Crispy hot stone grilled chicken / Madhbi Dajaj Recipe


     The word Madh-bee in Arabic translates to “grilled by the sun” and is referred to cuts of Lamb or chicken cooked on hot stones. Grilled or barbequed chicken is one of my most favorite methods of preparing chicken in a healthier way. 

     Madh-bee is a technique of preparing meats that is traced back to the people of the Southern Arabian Peninsula, in particular, the City of Hadramaut in Yemen and the City of Asir in Southern Saudi. The technique normally involves cuts of lamb or chicken cooked over a big flat hot stone under blazing flames of burning wood or on hot small stones over embers of wood. The meat is simply seasoned and placed on the stone to slow cook, and this yields a delicious juicy meat, and in the case of chicken, crispy too. As a result of migration from Yemen, the method spread to other Arab countries. With time, the method evolved into cooking the meat in a tan-nour oven which translated to brick oven. 

     When I lived in Italy I discovered how people living in the country side had a close-knit relation with their wood-burning brick ovens and how heavily they relied on its usage for baking pastries, bread, pizza and meats. Cooking on open flames is one cooking method I truly love and enjoy, and that explains my love for camping in the desert or winter time in my garden, where I get to do this. It must be the simplicity and the smell of burning wood that captivates me. 

     Since most people don’t have brick ovens, an alternative method is at hand to produce the crispiest chicken mimicking those of the brick oven or the madhbi technique. The pizza stone.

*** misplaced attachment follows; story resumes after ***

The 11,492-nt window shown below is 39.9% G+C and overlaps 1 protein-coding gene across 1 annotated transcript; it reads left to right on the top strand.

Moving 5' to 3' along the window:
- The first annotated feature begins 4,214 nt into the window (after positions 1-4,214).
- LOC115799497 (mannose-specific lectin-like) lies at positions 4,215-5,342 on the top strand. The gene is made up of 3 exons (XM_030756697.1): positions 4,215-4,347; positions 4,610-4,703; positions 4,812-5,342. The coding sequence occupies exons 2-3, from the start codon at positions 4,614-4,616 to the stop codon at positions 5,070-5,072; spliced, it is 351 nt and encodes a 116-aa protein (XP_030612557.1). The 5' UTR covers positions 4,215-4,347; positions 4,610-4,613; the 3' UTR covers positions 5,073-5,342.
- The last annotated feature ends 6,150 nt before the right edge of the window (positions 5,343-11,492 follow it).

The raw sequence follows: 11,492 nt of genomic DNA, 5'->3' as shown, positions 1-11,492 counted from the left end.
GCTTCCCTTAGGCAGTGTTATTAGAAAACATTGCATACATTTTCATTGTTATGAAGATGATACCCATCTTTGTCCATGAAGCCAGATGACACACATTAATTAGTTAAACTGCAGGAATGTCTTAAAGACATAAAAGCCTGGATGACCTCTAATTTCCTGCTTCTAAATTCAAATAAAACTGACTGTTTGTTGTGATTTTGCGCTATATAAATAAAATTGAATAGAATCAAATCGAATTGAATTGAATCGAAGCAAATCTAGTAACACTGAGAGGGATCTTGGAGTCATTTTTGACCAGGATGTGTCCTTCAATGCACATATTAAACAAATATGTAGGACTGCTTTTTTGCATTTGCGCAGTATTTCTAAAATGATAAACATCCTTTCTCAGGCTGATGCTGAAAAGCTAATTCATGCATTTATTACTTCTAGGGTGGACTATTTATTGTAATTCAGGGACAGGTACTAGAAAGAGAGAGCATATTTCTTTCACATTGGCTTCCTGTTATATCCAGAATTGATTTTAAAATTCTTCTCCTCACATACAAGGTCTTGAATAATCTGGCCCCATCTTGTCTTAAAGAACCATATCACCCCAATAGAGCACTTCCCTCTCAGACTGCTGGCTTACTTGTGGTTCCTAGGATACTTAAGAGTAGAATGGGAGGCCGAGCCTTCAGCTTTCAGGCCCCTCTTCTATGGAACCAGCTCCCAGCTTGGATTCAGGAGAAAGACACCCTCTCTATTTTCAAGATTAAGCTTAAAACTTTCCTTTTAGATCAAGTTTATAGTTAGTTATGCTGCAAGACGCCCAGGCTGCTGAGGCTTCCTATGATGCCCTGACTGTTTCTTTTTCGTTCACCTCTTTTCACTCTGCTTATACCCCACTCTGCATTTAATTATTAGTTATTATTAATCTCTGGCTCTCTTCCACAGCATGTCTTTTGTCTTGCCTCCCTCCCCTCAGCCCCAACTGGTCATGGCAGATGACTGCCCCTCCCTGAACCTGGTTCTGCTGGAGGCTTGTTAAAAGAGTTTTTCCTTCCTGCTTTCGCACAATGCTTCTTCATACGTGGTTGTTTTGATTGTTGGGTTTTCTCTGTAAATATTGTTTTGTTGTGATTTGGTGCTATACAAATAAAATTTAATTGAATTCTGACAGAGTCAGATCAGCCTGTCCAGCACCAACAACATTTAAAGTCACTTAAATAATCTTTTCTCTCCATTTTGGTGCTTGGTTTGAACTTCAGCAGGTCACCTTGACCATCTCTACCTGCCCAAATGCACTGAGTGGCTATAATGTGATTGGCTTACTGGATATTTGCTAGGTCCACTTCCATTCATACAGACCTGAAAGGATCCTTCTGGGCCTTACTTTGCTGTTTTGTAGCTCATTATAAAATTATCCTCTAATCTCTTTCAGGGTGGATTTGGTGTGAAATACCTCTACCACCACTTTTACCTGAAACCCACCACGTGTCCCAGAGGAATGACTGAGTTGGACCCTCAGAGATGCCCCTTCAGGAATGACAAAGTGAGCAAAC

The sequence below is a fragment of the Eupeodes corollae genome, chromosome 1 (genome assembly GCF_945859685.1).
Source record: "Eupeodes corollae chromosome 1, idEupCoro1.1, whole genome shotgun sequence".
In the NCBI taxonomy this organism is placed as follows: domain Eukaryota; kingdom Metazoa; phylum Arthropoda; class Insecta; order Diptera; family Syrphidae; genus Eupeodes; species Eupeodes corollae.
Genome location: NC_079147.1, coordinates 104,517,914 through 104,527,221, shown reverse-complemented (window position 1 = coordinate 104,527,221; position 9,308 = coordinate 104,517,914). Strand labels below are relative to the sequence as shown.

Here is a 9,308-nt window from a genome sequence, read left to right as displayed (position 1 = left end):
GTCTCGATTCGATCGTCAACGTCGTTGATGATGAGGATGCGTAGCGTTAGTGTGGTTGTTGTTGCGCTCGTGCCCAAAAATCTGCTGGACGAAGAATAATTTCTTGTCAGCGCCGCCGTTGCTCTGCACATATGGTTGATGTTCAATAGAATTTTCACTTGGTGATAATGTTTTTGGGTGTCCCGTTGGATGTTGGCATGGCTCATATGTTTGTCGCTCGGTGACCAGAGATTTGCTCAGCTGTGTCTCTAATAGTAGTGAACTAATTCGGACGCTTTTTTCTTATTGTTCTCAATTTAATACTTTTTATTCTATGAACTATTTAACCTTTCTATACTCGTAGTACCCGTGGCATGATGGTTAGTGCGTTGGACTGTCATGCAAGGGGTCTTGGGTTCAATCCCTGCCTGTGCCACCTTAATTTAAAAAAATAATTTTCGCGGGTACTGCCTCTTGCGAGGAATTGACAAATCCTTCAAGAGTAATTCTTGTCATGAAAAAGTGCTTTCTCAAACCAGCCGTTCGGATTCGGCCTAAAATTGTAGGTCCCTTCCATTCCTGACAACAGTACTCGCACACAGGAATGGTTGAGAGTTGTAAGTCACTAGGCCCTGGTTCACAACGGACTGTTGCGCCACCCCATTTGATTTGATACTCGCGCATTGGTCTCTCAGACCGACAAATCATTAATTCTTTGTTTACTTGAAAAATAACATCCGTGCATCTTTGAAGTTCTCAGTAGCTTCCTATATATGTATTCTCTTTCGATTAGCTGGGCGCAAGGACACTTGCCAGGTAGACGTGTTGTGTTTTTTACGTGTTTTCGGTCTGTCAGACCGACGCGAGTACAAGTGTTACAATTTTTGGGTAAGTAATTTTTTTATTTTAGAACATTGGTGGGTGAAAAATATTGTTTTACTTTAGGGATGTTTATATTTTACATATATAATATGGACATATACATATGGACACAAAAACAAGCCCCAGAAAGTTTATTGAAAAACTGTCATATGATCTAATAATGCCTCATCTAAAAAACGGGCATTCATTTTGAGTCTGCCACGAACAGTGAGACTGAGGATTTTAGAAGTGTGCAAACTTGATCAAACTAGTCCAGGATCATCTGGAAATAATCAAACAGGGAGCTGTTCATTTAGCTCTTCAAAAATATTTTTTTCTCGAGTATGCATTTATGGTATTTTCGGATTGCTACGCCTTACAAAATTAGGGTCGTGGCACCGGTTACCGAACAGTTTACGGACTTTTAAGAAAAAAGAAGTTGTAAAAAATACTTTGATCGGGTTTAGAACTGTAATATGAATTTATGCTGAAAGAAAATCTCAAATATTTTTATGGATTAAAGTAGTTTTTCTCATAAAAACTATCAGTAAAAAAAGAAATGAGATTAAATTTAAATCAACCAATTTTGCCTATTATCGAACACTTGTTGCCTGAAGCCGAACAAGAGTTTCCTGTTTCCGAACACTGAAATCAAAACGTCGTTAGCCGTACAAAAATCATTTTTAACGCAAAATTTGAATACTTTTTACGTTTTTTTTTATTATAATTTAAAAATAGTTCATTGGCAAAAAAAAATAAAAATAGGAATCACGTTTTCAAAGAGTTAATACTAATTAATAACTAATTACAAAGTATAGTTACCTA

A pizza stone mimics a brick oven. The stone is porous and absorbs any liquid it comes in contact with resulting in a crispier skin as it draws out the moisture and crisps the skin. I use a hot iron skillet on top of the chicken to conduct heat and crisp up the top whilst the stone cooks the bottom, can use the Italian technique using mottone which translates to bricks, so it is grilling under the brick rather than a skillet. I have made this chicken seasoning it with salt only. My aim here is to share with you a technique, which you could then follow marinating or rubbing the chicken with different spices or herbs to your liking. I love eating it with aromatic spice basmati rice and the Omani tomato salsa 




Servings: 4

  • 1 1/2 kg chicken 
  • 4 tablespoons olive oil 
  • Himalayan salt



* For the chicken cut, ask the butcher to spatchcock the chicken by cutting out the back bone and pressing it down with the palm of the hand so the whole chicken is flat. Then ask him to split it in half. 


* Preheat oven to 240 C. 

* Pat dry and rub with generous Himalayan salt. 


* Rub with olive oil. 

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* Heat the pizza stone and cast iron skillet in the oven. If you don’t have a cast iron skillet cover 2 brick with foil and heat them in the oven for half an hour. 

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* Place the chicken skin side down and top it with the hot skillet. 

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* Bake for 25 minutes then turn over and return the hot cast iron skillet on top of the chicken. 

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* When time is up insert a wooden skewer into the thickest part of the chicken. If the liquid run clear then it is done. Alternatively use the food thermometer inserting it into the thickest part of the chicken. If it registers 75 c then it is done. 


* Let it rest for 5 minutes before serving. 

Served with  Aromatic Basmati Rice


Per Serving : 702 Calories; 56g Fat (72.8% calories from fat); 47g Protein; trace Carbohydrate; 0g Dietary Fiber; 246mg Cholesterol; 189mg Sodium.